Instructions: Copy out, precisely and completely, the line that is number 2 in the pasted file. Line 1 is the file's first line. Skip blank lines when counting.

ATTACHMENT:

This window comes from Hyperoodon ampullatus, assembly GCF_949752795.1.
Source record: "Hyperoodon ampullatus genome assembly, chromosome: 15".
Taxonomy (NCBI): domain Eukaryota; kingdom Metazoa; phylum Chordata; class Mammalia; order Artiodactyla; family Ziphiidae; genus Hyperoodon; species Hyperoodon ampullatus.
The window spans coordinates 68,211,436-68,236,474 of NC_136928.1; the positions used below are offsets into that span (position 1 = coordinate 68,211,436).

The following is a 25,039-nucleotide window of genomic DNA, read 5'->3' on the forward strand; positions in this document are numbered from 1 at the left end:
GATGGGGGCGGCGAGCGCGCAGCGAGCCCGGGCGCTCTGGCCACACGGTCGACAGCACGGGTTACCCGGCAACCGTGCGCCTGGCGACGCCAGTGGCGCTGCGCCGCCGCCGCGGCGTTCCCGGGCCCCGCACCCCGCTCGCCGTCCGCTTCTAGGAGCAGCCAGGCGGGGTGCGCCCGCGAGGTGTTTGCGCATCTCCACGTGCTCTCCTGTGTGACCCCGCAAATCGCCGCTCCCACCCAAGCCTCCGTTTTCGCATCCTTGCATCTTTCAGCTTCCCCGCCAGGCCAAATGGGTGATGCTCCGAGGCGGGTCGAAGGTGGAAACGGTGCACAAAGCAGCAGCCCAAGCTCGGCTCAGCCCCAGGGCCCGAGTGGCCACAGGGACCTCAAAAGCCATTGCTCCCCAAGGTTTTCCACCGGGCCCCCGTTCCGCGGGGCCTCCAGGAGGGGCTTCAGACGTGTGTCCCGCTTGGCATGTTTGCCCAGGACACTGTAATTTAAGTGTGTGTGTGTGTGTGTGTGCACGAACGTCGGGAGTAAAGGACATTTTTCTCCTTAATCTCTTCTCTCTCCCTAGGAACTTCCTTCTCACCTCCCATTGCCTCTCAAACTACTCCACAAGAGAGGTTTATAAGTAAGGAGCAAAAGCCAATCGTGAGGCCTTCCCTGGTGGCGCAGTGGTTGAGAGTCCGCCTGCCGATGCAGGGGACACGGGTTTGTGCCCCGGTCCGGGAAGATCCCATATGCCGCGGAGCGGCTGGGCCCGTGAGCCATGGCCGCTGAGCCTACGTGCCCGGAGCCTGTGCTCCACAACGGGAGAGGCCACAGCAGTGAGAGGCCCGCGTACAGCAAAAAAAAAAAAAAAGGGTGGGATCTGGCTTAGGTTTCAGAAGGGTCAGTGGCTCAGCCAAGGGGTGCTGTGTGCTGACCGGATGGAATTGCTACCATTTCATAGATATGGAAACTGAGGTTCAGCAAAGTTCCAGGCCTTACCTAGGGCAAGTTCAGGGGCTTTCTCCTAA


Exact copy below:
Source record: "Hyperoodon ampullatus genome assembly, chromosome: 15".